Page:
After a brief period of pretty warm weather, it’s started to cool down here in the Lincoln NF! It’s definitely crazy to think that we’re over halfway through the season- I’ve already learned so much more about botany down here in the southwest, and can’t wait to put my experiences to use in the future! Meanwhile, we’ve been assisting several different projects along with our plant surveys, the latest being some monitoring of known populations of Goodding’s Onion (Allium gooddingii), one of our listed rare species. In the Lincoln, these are persisting on the floor of spruce-fir and mixed conifer forest, generally around 9,000-10,000ft of elevation. This is in our Smokey Bear district, among the Sierra Blanca mountain range, which contain some of the highest points in the forest and makes for some pretty sweet (and literally breathtaking) views! We did a couple days of monitoring in this area, along with the state botanist and her assistant, Missy, who was the best hiker among us!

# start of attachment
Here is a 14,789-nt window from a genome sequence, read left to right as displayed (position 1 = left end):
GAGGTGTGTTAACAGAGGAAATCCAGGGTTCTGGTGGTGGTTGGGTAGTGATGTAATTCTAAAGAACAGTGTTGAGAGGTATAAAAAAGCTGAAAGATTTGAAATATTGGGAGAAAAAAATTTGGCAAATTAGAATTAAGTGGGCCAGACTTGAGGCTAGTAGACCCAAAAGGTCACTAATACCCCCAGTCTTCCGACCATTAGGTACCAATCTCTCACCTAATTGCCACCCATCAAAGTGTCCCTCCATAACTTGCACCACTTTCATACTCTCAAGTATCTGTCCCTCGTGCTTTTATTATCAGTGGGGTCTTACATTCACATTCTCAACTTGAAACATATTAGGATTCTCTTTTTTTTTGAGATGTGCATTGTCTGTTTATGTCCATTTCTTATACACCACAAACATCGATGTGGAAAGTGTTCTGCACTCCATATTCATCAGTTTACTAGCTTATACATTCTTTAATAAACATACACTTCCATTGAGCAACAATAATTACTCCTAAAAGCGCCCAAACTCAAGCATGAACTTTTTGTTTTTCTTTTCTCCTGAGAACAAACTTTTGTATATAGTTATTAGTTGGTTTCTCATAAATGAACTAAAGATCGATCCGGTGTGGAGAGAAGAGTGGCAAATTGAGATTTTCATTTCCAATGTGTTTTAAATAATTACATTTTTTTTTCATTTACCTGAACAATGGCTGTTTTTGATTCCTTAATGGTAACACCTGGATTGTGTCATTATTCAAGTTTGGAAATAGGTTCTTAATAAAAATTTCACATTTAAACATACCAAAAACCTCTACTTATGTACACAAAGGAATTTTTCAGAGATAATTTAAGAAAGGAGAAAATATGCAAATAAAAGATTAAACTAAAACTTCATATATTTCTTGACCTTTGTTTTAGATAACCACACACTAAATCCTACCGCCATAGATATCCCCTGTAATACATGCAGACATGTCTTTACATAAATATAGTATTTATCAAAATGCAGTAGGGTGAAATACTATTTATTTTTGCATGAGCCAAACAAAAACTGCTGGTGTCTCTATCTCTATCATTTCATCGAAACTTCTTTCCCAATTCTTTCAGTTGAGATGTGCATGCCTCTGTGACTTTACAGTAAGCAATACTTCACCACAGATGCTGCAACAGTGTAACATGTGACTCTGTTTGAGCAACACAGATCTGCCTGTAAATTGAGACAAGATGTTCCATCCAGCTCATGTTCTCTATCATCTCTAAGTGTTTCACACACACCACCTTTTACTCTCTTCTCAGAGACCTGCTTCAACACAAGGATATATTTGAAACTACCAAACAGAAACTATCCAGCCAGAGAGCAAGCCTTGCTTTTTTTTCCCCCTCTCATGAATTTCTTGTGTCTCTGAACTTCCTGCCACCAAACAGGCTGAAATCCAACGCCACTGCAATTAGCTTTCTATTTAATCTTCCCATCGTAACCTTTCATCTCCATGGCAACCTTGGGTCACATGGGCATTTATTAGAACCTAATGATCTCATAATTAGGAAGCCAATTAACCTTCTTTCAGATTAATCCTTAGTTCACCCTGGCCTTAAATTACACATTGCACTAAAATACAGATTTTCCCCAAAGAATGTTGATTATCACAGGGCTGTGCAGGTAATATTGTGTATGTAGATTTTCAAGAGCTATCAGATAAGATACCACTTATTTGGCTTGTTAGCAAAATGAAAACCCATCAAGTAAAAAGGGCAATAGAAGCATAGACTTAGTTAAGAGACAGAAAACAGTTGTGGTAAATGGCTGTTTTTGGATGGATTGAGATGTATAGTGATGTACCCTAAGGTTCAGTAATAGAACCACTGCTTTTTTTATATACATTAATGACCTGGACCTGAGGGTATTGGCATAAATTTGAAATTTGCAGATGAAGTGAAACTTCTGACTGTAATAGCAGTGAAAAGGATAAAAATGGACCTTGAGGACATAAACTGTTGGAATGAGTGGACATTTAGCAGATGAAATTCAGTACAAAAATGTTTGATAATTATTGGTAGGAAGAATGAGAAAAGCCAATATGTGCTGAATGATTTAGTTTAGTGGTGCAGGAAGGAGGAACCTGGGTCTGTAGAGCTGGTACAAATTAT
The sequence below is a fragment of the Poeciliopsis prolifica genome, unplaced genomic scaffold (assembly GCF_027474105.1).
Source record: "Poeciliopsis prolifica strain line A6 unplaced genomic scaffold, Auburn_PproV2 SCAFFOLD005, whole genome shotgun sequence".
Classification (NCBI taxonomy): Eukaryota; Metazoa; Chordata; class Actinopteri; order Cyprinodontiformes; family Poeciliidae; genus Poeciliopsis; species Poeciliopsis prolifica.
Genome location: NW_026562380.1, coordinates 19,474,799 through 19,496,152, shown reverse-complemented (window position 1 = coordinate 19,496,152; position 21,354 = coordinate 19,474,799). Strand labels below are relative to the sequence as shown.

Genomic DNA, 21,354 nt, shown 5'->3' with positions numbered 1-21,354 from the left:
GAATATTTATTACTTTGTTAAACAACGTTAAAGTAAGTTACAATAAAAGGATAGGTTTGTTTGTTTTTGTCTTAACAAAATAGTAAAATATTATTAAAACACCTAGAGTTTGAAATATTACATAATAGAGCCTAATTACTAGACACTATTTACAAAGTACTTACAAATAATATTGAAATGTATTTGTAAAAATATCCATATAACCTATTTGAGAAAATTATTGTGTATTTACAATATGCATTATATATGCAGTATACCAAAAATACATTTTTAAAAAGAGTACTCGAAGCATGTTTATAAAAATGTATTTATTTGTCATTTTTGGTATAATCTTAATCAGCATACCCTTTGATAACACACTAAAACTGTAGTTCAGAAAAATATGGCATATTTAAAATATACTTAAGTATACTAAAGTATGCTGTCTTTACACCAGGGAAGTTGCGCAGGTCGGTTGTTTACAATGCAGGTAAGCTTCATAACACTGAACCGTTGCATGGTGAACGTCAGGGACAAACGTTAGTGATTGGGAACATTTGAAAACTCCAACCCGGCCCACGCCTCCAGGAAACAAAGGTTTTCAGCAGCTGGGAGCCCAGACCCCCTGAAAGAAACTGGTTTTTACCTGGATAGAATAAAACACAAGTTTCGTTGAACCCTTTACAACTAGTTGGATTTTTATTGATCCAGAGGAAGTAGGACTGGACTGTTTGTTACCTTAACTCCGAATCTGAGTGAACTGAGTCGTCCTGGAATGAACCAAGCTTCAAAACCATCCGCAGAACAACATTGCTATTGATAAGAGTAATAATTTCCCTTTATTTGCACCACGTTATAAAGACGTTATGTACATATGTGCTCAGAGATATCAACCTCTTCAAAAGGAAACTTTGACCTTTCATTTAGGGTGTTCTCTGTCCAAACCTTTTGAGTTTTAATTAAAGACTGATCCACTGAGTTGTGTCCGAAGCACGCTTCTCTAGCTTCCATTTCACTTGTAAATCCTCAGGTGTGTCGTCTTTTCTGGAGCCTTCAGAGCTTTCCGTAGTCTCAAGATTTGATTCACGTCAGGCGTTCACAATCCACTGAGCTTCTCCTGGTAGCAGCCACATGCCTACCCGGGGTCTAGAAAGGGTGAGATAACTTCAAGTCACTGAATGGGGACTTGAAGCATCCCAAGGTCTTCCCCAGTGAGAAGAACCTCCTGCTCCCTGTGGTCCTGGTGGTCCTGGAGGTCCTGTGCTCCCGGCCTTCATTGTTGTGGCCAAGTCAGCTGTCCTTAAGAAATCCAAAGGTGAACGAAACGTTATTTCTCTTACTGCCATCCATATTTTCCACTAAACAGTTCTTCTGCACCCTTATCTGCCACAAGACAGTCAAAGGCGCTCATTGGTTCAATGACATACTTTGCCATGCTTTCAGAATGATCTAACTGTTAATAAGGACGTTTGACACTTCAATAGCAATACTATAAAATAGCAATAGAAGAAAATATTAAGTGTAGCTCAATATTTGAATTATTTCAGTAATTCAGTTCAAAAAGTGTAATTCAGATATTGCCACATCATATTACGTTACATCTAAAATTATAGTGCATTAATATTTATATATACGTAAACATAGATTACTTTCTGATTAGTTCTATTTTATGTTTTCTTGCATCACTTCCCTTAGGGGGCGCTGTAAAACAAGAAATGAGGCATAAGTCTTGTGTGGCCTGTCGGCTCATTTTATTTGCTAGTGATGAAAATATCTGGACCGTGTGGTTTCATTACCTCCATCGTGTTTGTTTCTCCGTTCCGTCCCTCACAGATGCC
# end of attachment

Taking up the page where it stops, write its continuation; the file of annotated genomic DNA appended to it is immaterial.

This particular area was home to significant recent fires, including the Little Bear fire in 2012 and the Three Rivers fire just this past spring. Part of our monitoring efforts were to compare these disturbance areas. This species is disturbance-dependent, and debris left by felling does cause issues in terms of space for populations and not harming existing populations during debris removal. Several populations were pretty vigorous!
Another project we helped out with was constructing some beaver dam analogs, to slow down water flow in stream/riparian areas and prevent further erosion. This included some post-pounding and lopping of willow branches, which is what we used to weave through the posts and create a woody barrier through the stream. It definitely was reminiscent of my fencing and trail work days! Helping out with such projects always provide a nice variety of tasks throughout these weeks, and provide even more experience in different functions of the Forest Service.
Besides these projects, we’re also continuing our plant surveys and making progress on the amount of area we’ve covered. No unknown populations have popped up yet, but we still have several weeks more of surveying!